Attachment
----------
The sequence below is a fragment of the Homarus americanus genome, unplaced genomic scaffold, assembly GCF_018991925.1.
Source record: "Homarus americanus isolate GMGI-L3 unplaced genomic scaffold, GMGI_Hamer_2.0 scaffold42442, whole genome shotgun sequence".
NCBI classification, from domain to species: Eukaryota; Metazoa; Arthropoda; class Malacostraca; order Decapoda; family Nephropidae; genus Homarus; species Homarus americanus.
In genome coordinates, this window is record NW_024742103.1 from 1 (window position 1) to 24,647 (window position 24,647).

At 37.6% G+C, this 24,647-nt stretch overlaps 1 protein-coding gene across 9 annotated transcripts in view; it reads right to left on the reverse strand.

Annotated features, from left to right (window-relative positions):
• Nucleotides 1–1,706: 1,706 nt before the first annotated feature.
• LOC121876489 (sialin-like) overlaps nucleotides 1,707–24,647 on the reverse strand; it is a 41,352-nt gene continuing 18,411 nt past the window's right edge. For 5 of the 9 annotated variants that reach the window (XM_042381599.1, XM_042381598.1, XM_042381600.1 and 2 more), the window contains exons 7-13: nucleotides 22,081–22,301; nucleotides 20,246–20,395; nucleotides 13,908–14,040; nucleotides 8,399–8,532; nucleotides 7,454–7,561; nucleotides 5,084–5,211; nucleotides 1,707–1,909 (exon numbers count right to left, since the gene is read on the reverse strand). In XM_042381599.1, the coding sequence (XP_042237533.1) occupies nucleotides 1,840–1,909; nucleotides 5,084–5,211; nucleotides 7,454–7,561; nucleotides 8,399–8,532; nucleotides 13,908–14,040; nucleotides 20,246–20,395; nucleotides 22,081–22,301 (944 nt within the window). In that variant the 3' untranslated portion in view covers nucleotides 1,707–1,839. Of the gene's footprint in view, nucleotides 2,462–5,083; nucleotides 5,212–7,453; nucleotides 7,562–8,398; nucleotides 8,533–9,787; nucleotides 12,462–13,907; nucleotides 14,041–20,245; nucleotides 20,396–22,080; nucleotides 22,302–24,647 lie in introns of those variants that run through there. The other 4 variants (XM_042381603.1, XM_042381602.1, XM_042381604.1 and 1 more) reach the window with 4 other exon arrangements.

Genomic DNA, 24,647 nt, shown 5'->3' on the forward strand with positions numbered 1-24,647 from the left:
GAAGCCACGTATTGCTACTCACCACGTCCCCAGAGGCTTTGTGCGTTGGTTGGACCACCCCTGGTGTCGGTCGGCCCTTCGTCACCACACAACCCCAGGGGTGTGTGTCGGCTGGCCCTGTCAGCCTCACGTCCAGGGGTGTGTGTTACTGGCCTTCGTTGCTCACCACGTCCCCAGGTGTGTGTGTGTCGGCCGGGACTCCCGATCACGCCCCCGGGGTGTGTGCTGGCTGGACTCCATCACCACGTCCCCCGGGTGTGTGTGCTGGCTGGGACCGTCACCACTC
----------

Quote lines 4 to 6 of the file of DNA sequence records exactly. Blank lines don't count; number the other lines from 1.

In genome coordinates, this window is record NW_024742103.1 from 1 (window position 1) to 24,647 (window position 24,647).

At 37.6% G+C, this 24,647-nt stretch overlaps 1 protein-coding gene across 9 annotated transcripts in view; it reads right to left on the reverse strand.

Annotated features, from left to right (window-relative positions):